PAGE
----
By Eileen Kinch
Turan D. Rush, Mosaic’s newest staff member, is a Leadership Development Associate with passion and energy. He is also the Chief Operations Officer (COO) at the Midian Leadership Project (a Mosaic Conference Related Ministry) in Charleston, WV. Rush grew up in Charleston and graduated from Eastern Michigan University in 2021. Rush is employed for his Mosaic work a half of day per week, which is funded through Mosaic Conference, Mennonite Central Committee (MCC), and the Midian Leadership Project.
Rush returned to his hometown after college because he wants to see positive change in his community, especially in the schools. “I want to master the concept of restorative justice,” Rush said and looks forward to learning from the Mosaic community as well as giving to it.
Restorative justice is based on relationships. If students throw food in the cafeteria, the usual course of action is detention because the students broke the rules. With restorative justice, however, students work at repairing the relationships that were harmed because of their actions. If the students were assigned to janitorial duty, they would need to work with the janitors and learn how throwing food affected them.
For restorative justice to work, students need relationships with teachers and staff. Rush pointed to time in his own life when a teacher inspired him to succeed. He was a self-described goofy, immature high schooler, but his English teacher, Miss Garrison, believed in him. “You’re a leader,” she told him.
Miss Garrison emailed Rush over the summer before his junior year of high school and explained that she was putting him on student council. “I had to hold myself to a higher standard. I had to push myself to be a better person,” said Rush. Miss Garrison could have labeled him as a troublemaker, but instead she put him in a leadership role.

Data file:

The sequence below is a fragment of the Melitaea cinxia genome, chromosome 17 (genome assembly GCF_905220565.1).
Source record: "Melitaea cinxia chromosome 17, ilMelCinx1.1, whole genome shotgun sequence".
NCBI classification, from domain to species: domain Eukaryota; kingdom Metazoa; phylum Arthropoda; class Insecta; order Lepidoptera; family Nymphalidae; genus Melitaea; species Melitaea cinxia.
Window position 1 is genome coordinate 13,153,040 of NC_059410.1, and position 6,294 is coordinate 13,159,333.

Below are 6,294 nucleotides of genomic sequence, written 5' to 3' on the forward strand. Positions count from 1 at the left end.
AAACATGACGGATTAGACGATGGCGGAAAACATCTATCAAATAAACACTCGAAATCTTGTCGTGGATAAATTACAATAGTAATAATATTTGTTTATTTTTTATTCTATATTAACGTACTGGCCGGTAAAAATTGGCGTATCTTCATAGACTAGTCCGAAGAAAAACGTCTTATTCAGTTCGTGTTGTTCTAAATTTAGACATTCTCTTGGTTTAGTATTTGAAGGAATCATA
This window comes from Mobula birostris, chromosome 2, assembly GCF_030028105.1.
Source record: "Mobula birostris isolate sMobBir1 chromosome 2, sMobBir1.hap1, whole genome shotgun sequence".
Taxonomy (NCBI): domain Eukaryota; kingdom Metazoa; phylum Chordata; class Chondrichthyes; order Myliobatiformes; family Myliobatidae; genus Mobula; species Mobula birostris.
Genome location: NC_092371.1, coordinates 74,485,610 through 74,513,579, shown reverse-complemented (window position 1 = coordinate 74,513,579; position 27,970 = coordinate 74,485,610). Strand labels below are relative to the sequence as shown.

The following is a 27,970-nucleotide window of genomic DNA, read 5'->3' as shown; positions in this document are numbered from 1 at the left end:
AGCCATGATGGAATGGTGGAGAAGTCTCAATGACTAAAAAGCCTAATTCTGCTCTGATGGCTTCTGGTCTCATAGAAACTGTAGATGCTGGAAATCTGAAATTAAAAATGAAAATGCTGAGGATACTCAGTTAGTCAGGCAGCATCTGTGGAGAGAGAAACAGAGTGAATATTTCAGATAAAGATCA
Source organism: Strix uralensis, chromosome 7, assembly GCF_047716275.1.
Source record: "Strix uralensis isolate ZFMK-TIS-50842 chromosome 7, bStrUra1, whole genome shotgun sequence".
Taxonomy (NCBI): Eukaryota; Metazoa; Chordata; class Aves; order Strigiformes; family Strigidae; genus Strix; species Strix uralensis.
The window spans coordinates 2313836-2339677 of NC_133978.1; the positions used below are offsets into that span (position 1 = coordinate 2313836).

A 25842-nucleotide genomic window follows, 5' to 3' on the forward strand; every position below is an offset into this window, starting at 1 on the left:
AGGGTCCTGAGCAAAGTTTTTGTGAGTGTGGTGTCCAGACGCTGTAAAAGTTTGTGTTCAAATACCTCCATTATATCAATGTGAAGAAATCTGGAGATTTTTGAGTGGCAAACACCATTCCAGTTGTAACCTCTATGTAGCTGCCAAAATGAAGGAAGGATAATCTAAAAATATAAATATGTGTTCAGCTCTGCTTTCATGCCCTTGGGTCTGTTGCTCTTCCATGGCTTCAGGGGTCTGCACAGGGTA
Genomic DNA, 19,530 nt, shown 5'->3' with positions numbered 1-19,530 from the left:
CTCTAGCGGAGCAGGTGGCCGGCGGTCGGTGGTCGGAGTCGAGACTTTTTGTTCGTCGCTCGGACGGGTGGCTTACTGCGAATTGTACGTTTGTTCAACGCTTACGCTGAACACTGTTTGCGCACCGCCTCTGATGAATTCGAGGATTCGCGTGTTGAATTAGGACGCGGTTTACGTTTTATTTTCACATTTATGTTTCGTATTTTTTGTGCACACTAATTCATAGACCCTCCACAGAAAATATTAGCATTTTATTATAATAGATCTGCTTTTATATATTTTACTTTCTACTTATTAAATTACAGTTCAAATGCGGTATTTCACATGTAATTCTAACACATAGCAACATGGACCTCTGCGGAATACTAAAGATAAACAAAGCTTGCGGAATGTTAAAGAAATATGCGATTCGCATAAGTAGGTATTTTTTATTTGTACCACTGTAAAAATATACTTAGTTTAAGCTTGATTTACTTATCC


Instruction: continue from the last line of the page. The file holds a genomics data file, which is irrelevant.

Rush wants to bless others in the way he has been blessed. In addition to his duties at the Midian Leadership Project, which include hiring staff and running meetings, he is also a teacher in a virtual homeschool. A local middle school student couldn’t focus in typical a classroom setting and got kicked out of public school. Rush went to the school and asked if he could teach the student.
Rush wants to start his own high school someday, and he sees his teaching role as an opportunity to test possible ways to run the future school. He dreams of an all-male Christian high school to help build up young men to be leaders and better fathers. The school would incorporate restorative justice with its disciplinary structure.
Rush is also interested in trauma healing through sports. As a football player at Eastern Michigan University, he understands firsthand how physical movement and team accountability can relieve stress and trauma. “When you play sports, you forget about all the negative things and trauma in your life…. It releases some type of positive energy where you can just be you.” Rush is eager to do more research to understand the connections between sports and trauma healing. Meanwhile, the Midian Leadership Project has already placed 15 trauma-trained coaches in schools and local community sports teams.
“Youth are the people who are going to change the world,” Rush explained. The Midian Leadership Project’s goal is to make sure the youth have what they need so that they can. To know that God is working through him is exciting.
“Every time I wake up and am blessed with another day, I have an opportunity to help,” Rush said. “I just [want] to serve and help the community and the world as much as I possibly can.”
Eileen Kinch is part of the Mosaic communication team and works with editing and writing. She holds a Master of Divinity degree, with an emphasis in the Ministry of Writing, from Earlham School of Religion.